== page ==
Eric Benet could go on to win 10 Grammys, save a boatload of drowning children and win the Nobel Peace Prize, but to most people, he will forever live in infamy as the guy who cheated on Halle Berry during the period when the actress was at her Oscar-winning peak. Because of this fact, some people may never give Benetâ€™s music a chance, even though he certainly isnâ€™t the first and wonâ€™t be the last philandering musician.
Of course, thereâ€™s a sizable chunk of people who have no idea who Benet is besides Halleâ€™s ex-husband. After all, the guyâ€™s never had a major crossover pop hit. In mainstream circles, heâ€™s always been below the radar. That doesnâ€™t mean he hasnâ€™t been successful or made music that wasnâ€™t worth checking out, though. Over the course of five albums in 15 years (yes, he was making albums prior to meeting Halle) heâ€™s drifted into neo-soul territory (with 1997â€™s platinum-selling A Day in the Life), wandered into adult contemporary pop (the David Foster-helmed Hurricane-essentially an hour-long apology to Halle), and his latest album, Lost in Time, is a tribute to soul music of the past-specifically the Seventies, the time period when the 44-year old singer first got bitten by the singing bug.
Eric is certainly a capable songwriter and vocalist, but I canâ€™t help but feel a bit of a disconnect when I listen to Lost in Time. The problem with tribute albums (or covers albums) is that the artist too often finds themselves shoehorned into a style (or a song) so closely identified with a particular artist or era that they wind up losing their own originality in the process. Thereâ€™s a little disco boogie here, a little sweet Philly soul there-but thereâ€™s barely a touch of individuality to be found on most of these songs.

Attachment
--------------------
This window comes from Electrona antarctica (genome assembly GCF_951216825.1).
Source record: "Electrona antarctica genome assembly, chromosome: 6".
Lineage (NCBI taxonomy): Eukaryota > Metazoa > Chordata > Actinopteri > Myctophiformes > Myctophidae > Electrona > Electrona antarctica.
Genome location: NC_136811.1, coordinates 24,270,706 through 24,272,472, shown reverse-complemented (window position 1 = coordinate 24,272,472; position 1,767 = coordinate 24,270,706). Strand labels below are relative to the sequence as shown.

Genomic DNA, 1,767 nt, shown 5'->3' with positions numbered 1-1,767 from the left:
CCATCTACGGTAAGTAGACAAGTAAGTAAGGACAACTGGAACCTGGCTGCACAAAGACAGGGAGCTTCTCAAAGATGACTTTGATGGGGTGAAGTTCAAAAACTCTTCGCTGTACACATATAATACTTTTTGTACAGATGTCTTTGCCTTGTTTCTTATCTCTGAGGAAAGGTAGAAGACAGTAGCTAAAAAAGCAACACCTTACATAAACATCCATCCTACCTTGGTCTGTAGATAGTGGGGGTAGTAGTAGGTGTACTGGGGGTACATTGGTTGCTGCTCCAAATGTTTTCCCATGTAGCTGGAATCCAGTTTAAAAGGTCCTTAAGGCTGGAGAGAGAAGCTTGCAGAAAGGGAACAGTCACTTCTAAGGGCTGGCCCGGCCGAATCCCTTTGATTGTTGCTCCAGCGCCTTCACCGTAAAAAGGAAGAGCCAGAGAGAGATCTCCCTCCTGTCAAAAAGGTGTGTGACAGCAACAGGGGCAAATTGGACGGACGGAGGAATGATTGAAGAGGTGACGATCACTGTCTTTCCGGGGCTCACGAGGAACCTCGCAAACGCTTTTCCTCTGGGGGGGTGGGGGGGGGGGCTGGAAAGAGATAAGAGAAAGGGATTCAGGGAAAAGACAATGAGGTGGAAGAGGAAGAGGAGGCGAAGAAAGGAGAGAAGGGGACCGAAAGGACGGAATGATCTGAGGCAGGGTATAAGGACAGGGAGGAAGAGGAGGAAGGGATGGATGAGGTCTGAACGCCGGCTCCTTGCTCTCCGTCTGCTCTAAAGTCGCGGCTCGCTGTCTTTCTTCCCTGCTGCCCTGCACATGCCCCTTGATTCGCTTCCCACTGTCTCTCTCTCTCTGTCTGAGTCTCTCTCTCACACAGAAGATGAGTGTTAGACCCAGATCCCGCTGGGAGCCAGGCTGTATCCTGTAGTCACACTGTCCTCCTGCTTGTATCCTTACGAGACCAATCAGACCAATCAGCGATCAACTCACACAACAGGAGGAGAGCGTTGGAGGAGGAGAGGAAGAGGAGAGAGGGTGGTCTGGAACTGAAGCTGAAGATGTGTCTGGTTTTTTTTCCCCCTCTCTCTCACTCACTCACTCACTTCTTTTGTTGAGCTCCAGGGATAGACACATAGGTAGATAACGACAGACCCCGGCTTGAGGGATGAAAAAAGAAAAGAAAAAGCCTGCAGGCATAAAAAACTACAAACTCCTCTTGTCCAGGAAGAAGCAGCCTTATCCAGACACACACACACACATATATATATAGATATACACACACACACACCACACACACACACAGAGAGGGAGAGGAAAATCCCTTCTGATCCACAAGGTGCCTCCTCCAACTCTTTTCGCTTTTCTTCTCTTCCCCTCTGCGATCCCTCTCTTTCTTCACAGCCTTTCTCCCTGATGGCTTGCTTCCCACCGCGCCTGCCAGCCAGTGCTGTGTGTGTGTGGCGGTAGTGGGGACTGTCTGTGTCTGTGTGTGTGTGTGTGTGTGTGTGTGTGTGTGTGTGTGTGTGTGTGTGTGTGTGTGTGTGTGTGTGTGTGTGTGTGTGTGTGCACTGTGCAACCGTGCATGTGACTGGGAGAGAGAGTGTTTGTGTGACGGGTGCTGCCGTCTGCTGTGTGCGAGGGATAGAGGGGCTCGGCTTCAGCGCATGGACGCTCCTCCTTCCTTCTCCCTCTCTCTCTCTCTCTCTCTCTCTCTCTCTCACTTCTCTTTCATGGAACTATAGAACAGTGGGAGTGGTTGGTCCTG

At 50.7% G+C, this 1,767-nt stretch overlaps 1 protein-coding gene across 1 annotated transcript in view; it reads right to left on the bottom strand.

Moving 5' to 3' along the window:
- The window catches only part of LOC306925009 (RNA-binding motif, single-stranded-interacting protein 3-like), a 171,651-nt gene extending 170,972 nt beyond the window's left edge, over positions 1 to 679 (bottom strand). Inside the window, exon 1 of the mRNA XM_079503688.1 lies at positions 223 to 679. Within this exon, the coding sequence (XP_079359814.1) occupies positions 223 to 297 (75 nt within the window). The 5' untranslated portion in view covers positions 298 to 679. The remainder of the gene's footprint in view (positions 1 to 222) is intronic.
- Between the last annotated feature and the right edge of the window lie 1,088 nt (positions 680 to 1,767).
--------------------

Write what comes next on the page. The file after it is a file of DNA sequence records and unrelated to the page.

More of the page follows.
Benetâ€™s major go-to period of inspiration for this album appears to be the early-Seventies sound defined by producer Thom Bell and groups like The Delfonics and The Stylistics. Songs like â€œNever Want to Live Without Youâ€ and â€œAlways a Reasonâ€ highlight Benetâ€™s creamy tenor and also find him reaching for his rarely-used falsetto. Although heâ€™s no Russell Thompkins Jr., Eric more than holds his own on these songs. His other default appears to be upbeat disco, as evidenced by songs like â€œFeel Goodâ€ and â€œGood Life.â€
Lost in Time has more than itâ€™s share of guest artists. Modern R&B divas Ledisi, Faith Evans and Chrisette Michele offer a female foil for some of his more uptempo joints, and heâ€™s also joined by his teenage daughter India, who sings background vocals on the breezy, Stevie/Isleys hybrid â€œSummer Love.â€ Some of those collaborations work, some donâ€™t — Michele spends way too much time preening on â€œTake It,â€ while the Evans collaborationÂ â€œFeels Goodâ€ sounds like a K-Mart version of The Emotionsâ€™ â€œBest of My Love.â€ The most interesting team-up, however, isÂ his attempt at creating a â€œBack Stabbersâ€-styled social commentary track with â€œPaid.â€ It doesnâ€™t totally work right, even with Â Oâ€™Jay Eddie LeVert doing most of the vocal heavy lifting. The lyrics are certainly timely (amazing how little things have changed in 40 years), but Ericâ€™s vocals (even in a support role) arenâ€™t tough enough to carry a song like this, and an even bigger problem than that is the song-which sounds totally recycled. Eric fares much better on songs like the album closer, â€œSomethingâ€™s Wrong,â€ which sounds like-well, Iâ€™ll be damned — an Eric Benet song!
Reaching back to the past is certainly not a novel concept. However, itâ€™s also not a concept that gets executed well in most cases. On Lost in Time, Benet does a decent if not spectacular job recreating sounds from soulâ€™s glory years. While the albumâ€™s not entirely a success, I at least have to give the man props for making a throwback-type album that sounds like it was created simply for the enjoyment of the music rather than as a crass stab at continued commercial relevance a la Rod Stewart.
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